Being versatile – Versatile being – Part I: Listening.

As a “professional” musician, I may not be gigging around playing with big names in different towns, but what I am doing is playing with a lot of great people in a lot of different places around one town. I previously wrote  how I enjoyed playing jazz bass one night, the next night playing acoustic guitar at a house party singing John Prine songs, and then maybe improvising with my brotha Clay on drums and me playing electric fretless bass. I believe as much as a person needs to be proficient on his/her instrument they need to work on becoming versatile. This post is about the importance of being versatile. I have always wanted to be able to play in any style when I was jamming with friends, I didn’t want to be stuck playing pentatonic scales, James Brown and Jimi Hendrix chords. One way that I built my versatility was to LISTEN. I have listened to countless hours of different types of music, from Fela Kuti to Greg Brown – Paul Simon to Mingus. As well as just listening, playing along with my favorite records was extremely beneficial to me in many ways. Some of the most fun I have ever had was by putting on an album and playing along. My favorite musicians, playing their grooves, and me playing off of them. When I was 19 my favorite album(My Dad has a killlleeeerrr vinyl collection) to play along to was Miles’s “Bitches Brew” It was just soooo cool. Playing off of Miles’s trumpet and trying to anticipate or harmonize with him was a blast. I also loved to play along with John’s guitar, I know that helped to develop my sound. I wasn’t transcribing(which is also extremely helpful) but I was still learning and growing. I took that same approach into gigging: I have been fortunate over the last four years to play with so many musicians, but I started noticing that I was absorbing some of my friends’ style into my own. It’s kind of weird to think about, but it happens. My best example is hearing my Fiddle playing friend Trevor Krieger plays his lines. I took some of that style and applied it to playing lines on the electric and upright bass like the intervals of a violin. I am basically sliding down in fourths and fifths which sounds nothing like a fiddle when played on the bass, but it turned into an original sound and style for me. There is so much to hear when you listen and I don’t think enough people are sensitive enough to listen well. Listening is the number one part of playing and hearing music. Chew on this: you might be listening and not hearing; you might be hearing but not listening. What are you doing?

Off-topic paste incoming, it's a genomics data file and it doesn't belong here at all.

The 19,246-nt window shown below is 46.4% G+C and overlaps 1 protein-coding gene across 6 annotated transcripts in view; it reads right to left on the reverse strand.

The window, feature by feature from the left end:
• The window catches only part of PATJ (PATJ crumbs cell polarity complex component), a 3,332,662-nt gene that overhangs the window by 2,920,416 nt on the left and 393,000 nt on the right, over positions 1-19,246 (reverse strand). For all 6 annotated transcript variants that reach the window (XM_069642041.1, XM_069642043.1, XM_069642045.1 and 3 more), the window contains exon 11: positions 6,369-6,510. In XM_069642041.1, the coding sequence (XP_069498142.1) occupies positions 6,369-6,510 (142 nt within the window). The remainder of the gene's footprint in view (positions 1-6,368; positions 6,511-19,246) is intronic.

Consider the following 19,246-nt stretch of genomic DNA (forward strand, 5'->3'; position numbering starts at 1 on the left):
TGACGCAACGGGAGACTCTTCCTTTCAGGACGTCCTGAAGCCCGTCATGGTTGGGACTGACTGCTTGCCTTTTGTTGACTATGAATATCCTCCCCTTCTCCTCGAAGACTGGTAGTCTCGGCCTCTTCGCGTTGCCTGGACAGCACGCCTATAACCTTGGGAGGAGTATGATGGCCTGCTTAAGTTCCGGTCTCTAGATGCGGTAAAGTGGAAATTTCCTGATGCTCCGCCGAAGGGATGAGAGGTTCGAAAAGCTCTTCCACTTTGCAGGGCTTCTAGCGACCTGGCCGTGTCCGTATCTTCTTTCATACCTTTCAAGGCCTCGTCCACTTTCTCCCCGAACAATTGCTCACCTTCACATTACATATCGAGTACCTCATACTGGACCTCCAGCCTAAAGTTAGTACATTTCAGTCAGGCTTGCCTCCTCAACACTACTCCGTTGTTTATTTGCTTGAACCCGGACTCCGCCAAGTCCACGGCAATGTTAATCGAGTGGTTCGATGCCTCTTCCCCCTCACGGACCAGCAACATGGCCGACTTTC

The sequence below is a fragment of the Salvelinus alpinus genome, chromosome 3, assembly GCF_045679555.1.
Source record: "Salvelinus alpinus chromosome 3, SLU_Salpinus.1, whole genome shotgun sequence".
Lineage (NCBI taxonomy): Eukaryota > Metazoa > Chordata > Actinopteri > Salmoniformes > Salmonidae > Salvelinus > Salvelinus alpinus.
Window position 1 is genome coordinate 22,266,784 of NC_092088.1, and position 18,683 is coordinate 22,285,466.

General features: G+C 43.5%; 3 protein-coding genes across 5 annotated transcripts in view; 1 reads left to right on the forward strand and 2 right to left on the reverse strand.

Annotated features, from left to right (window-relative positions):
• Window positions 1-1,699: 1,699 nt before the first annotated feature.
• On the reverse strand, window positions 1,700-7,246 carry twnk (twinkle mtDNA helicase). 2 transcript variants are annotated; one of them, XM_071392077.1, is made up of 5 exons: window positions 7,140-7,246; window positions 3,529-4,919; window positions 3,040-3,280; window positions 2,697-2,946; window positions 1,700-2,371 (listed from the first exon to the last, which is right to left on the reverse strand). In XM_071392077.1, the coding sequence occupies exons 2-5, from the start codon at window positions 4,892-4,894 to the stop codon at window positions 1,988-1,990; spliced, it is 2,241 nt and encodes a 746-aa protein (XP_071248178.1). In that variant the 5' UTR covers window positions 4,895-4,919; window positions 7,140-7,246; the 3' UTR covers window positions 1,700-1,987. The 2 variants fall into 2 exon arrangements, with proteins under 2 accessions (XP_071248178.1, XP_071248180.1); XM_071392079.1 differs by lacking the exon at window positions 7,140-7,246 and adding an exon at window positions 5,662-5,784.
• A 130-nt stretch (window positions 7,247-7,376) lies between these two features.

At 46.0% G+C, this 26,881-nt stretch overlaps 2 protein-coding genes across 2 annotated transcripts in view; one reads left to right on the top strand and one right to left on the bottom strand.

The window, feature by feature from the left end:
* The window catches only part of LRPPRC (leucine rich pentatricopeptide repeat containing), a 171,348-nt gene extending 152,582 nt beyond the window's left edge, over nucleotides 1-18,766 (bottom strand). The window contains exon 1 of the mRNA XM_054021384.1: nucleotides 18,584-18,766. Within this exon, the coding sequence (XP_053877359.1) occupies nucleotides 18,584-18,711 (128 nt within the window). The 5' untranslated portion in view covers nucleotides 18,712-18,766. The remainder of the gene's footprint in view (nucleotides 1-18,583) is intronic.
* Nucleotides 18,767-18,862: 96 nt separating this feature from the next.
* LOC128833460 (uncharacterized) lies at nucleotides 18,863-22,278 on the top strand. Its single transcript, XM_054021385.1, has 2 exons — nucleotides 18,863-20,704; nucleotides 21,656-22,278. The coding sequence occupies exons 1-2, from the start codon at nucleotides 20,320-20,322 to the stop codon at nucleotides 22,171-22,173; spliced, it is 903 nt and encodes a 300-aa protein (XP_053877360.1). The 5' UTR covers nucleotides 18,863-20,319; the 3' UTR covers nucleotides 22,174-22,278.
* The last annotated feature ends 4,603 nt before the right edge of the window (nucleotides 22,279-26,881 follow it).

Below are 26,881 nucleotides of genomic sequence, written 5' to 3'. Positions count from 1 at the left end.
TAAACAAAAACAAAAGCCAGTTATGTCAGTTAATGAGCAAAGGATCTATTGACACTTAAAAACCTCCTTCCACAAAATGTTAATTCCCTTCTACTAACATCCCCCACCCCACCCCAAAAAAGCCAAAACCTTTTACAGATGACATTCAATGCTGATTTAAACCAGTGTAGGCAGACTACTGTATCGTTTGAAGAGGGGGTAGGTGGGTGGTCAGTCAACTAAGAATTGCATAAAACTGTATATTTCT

P.S.

The reason I posted this was because I recently played at my bandmates church. I played all weekend and didn’t notice that I played in a different style for almost every song. I was prepared and didn’t know it. Because of the playing and listening that I have done I was able to do each style justice playing different styles of arco, bluegrass bass and fiddle tune guitar reel type bass lines, to a soul bass groove on our last tune. I watched the video of the music and realized that I am becoming more solid in my versatility. That is what I have always wanted. Here is the link to the music:

teachings.aspx

if you need a date it is from 3/25/12

Teaching: “Anything – Love = nothing”

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